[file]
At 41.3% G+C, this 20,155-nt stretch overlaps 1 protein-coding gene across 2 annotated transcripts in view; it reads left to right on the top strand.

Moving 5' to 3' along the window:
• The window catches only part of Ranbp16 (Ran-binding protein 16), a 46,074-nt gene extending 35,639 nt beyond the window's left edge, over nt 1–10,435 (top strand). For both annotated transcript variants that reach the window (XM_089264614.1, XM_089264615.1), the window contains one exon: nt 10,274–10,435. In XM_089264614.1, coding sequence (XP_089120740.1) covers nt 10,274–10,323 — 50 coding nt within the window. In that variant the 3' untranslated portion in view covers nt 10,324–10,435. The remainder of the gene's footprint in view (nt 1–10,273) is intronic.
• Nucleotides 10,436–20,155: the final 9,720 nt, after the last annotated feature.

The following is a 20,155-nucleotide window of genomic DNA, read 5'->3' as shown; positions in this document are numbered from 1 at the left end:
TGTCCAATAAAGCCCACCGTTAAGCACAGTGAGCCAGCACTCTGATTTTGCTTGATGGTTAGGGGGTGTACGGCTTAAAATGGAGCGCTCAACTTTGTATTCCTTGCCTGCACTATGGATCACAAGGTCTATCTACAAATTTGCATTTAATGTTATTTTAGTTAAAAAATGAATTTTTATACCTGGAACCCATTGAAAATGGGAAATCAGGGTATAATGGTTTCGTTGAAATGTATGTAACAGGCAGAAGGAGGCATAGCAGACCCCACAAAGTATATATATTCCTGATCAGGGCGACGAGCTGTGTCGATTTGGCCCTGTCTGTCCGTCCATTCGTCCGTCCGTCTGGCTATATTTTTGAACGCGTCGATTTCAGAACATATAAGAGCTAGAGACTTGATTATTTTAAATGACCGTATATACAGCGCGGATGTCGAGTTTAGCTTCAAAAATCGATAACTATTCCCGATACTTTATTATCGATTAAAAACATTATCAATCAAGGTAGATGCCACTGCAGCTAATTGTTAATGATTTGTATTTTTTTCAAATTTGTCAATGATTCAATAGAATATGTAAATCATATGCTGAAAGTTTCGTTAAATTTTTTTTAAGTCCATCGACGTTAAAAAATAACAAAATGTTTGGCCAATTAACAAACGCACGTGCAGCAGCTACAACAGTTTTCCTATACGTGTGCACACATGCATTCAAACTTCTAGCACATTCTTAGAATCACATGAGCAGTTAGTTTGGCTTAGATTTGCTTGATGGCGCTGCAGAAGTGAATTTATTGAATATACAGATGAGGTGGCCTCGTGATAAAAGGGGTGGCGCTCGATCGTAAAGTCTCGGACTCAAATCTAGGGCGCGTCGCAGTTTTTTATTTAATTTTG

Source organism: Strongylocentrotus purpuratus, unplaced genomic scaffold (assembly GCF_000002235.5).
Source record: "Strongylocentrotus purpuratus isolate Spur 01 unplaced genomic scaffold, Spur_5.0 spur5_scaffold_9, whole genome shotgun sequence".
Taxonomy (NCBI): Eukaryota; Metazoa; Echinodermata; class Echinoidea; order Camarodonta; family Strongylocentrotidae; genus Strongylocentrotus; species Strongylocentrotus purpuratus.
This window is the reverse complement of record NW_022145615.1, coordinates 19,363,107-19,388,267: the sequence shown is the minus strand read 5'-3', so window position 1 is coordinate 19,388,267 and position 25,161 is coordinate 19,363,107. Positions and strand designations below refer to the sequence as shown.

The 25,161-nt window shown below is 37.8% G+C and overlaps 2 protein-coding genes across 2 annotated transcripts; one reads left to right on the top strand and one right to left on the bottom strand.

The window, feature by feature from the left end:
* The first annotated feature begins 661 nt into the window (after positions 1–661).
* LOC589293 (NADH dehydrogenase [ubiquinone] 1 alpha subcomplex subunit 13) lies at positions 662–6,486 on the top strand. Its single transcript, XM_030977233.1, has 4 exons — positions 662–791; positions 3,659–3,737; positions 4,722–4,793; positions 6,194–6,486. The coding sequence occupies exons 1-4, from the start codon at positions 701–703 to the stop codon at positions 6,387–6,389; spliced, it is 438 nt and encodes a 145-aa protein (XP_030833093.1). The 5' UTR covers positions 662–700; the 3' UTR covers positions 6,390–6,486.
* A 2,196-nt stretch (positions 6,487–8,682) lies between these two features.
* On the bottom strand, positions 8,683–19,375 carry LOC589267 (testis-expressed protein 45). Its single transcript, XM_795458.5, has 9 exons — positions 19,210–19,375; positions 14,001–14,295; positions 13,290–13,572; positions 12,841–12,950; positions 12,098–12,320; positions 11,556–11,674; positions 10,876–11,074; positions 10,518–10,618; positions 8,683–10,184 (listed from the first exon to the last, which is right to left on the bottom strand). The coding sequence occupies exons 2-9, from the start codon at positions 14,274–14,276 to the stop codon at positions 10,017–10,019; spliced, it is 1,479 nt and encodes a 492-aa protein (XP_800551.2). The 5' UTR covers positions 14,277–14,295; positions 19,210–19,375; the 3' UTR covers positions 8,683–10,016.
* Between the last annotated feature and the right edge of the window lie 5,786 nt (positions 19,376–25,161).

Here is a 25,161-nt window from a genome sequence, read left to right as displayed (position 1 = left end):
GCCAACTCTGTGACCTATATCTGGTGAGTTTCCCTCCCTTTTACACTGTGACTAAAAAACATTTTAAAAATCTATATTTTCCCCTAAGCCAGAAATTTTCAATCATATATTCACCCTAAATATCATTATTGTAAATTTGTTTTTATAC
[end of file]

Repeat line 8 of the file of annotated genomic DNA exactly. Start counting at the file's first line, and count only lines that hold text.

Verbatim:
Source record: "Strongylocentrotus purpuratus isolate Spur 01 unplaced genomic scaffold, Spur_5.0 spur5_scaffold_9, whole genome shotgun sequence".